Oklahoma is facing a rough flu season, and county health departments are urging caution, prevention and vaccination.
Data collected by the Oklahoma State Department of Health states Carter and Love Counties haven’t seen any hospitalizations or deaths due to the flu so far, but Administrative Director Mendy Spohn said there have been cases of the  disease this season.
“We definitely started seeing cases earlier this year,” Spohn said. “We’ve also had outbreaks in long-term care facilities.”
According to the Centers for Disease Control and Prevention, Oklahoma is currently facing widespread influenza activity as of two weeks ago. In this context, “widespread” refers to the geographic spread of the disease, rather than severity.
“Our role at the state level is to monitor and report cases,” Spohn said. “At the local level, we do a lot of community education.”
Though Oklahoma is experiencing an unusually warm winter, it won’t necessarily effect flu rates. Spohn said hot, dry conditions can be just as hospitable to the flu, and vaccination is still the most effective way to contain it.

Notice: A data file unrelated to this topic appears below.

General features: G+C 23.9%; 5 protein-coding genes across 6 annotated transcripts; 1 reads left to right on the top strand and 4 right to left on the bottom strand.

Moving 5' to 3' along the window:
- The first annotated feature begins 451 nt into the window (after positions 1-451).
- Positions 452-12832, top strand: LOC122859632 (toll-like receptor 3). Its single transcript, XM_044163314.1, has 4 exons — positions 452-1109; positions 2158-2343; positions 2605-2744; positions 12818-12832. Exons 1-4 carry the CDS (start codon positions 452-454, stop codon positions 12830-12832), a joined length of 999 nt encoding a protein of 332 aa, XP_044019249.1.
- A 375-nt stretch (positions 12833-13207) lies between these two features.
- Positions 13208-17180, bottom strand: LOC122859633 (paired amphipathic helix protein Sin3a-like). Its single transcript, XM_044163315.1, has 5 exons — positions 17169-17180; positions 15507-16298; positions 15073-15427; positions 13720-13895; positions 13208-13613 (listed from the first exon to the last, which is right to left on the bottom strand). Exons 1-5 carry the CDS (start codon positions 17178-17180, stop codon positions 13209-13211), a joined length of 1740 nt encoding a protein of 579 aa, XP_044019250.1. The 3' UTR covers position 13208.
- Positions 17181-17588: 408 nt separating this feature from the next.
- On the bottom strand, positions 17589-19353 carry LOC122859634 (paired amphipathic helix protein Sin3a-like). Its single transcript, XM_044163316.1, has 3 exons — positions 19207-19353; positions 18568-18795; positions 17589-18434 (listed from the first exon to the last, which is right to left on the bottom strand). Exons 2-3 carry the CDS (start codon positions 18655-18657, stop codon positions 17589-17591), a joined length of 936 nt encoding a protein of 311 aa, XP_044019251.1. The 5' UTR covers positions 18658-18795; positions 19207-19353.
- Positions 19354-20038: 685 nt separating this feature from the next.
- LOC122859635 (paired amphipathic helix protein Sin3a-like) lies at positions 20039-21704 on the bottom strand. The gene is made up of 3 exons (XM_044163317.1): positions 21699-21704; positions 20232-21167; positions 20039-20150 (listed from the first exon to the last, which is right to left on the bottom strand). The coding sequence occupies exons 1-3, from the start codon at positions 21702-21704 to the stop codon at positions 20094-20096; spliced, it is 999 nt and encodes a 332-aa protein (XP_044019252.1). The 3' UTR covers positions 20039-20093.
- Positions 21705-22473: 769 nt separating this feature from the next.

Hand hygiene, cough etiquette and remembering to wipe down surfaces that see a lot of use are also effective strategies. Thorough hand washing is still the most useful tool against spreading sickness, but hand sanitizer is a good backup option when water and soap aren’t readily available.
Schools, long-term care facilities and hospitals are all places that can be vulnerable to outbreaks.
“We can help them with containment and control measures,” Spohn said.
Spohn said Carter County Health Department and the Chickasaw Nation are working together to vaccinate as many people as possible for free. The vaccines are approved for patients age 5 and up. She said the department has teamed up with fire stations and other groups around town to hold vaccination events anyone can attend.
“We’re willing to work with any group or businesses if they want to do vaccinations,” Spohn said.